Work begins on Merchant Marine Academy pier
Rob Asma eased his boat out of a dock at the U.S. Merchant Marine Academy one recent morning as crews earlier this month began the work of replacing the academy's aging Mallory Pier.
"It's really exciting," said the marine technician, who has worked at the Kings Point academy for 17 years. "It kind of makes you proud. It actually shows we're moving forward."
Mallory Pier, built in 1942, was used for docking the academy's training vessels until the wooden structure became unsafe to use, dotted with holes and loose boards.
Richard Cain, assistant director of waterfront activities at the academy, said the pier has been closed about four years.
"It's pretty pivotal," Cain said of Mallory Pier. "Without the pier, the waterfront wouldn't have any protection from the tides and waves of Long Island Sound."
Construction will continue for 18 months, with the pier expected to be completed in the spring or summer of 2014 at a cost of $11.5 million, academy spokeswoman Marcie Katcher said.
The start of construction represents a boost to the academy, which has been plagued in recent years by a rapid turnover of superintendents, a 2009 federal probe that found the school overcharged midshipmen by $8.1 million in fees and mishandled money, and the loss of its flagship training vessel, the Kings Pointer, to Texas A&M University in 2011.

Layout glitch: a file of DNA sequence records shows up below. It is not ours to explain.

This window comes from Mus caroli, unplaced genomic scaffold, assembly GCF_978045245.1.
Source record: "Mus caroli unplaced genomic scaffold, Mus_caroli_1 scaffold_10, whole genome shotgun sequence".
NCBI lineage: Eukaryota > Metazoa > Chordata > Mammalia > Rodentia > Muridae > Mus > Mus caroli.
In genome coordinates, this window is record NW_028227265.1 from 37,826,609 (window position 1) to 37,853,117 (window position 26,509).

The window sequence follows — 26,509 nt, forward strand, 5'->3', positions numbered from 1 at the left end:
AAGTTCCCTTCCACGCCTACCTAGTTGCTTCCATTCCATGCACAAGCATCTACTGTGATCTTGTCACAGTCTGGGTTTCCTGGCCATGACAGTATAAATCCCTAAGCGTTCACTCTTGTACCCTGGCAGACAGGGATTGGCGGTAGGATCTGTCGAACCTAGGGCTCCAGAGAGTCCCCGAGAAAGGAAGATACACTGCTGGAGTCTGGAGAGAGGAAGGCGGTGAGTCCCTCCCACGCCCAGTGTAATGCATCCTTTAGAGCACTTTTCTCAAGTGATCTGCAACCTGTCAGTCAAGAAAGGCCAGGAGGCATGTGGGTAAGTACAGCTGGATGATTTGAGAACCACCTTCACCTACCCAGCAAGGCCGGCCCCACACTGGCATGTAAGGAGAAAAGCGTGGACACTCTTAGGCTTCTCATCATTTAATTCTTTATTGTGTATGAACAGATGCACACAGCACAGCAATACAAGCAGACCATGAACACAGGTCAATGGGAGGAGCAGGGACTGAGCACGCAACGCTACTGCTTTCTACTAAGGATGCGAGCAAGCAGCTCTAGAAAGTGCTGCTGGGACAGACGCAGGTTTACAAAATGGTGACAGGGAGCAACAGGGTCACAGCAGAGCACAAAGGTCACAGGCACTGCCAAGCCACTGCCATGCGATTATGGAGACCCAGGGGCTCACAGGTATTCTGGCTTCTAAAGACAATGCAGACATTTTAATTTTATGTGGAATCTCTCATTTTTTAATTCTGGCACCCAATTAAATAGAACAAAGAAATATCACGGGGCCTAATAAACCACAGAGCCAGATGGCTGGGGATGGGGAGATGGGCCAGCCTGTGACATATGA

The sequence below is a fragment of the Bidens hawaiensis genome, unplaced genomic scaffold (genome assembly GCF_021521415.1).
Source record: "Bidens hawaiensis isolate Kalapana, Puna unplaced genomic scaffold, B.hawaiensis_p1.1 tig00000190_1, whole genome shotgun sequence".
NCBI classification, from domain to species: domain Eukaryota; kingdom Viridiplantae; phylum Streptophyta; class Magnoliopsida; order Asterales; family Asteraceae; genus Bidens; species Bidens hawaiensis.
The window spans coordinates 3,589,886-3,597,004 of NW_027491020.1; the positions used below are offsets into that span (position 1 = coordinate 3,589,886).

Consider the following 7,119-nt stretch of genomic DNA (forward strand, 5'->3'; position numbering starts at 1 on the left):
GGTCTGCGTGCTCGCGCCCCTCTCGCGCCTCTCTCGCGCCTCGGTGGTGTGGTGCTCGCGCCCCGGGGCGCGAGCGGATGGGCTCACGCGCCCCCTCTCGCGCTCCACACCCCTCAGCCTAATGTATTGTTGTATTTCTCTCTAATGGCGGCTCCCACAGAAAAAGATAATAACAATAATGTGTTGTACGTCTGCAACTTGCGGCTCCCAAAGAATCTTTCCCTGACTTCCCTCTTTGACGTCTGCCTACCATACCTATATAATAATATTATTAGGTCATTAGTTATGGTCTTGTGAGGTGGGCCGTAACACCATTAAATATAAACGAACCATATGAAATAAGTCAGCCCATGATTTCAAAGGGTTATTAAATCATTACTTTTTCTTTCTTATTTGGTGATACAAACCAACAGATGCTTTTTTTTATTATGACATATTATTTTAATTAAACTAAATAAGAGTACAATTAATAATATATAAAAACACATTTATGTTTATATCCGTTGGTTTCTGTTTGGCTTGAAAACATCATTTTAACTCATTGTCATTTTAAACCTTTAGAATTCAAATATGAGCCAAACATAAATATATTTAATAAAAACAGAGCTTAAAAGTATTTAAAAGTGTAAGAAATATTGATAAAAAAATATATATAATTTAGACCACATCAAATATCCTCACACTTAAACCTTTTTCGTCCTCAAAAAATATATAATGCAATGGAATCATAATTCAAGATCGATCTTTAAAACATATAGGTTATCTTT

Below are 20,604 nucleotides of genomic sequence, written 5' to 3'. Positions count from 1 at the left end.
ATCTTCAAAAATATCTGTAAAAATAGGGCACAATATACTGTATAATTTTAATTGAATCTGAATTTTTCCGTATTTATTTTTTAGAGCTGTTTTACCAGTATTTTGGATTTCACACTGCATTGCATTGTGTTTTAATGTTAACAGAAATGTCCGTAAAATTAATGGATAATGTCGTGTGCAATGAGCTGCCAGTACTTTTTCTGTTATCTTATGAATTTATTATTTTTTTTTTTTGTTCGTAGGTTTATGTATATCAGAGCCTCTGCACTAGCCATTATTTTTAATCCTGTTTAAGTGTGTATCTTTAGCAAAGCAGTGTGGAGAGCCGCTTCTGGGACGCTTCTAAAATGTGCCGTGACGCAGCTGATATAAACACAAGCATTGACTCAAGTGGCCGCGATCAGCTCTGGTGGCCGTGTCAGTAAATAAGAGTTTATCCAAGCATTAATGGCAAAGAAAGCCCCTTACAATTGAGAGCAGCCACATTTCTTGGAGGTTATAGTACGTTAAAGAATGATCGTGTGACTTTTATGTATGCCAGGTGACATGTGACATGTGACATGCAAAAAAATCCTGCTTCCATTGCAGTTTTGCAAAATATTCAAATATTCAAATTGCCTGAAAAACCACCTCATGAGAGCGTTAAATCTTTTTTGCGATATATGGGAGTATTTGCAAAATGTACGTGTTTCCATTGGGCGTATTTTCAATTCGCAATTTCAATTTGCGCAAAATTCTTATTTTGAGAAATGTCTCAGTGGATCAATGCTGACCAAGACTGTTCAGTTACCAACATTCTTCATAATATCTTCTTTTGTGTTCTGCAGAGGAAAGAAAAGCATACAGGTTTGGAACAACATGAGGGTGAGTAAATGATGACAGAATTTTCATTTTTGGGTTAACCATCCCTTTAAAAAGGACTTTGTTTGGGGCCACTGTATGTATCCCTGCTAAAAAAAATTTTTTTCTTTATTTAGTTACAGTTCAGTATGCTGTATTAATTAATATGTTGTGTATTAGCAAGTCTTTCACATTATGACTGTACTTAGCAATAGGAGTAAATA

The academy received a replacement training vessel last year, the Liberty Star, that will take on the name Kings Pointer after it returns from its conversion this summer. It was once used by NASA in its space-shuttle program.
A 2010 report detailed $300 million in repairs needed on the academy's aging facilities, which the academy has begun addressing.
The academy has been using other, floating piers to dock its vessels, and the academy plans to keep fewer vessels in the water during construction in the coming season, Katcher said. The pier also protects Hague Basin.
The start of construction garnered a tweet from outgoing U.S. Transportation Secretary Ray LaHood, who on Feb. 8 boasted about the U.S. Department of Transportation "getting it done" at Kings Point.
"A 1st class maritime academy deserves a 1st class pier," wrote LaHood, who noted the poor condition of the pier during a tour in 2009.
Constructed in 1942
First pile on new pier driven on Feb. 6
The replacement cost of the pier is $11.5 million, $1.5 million less than initial estimates.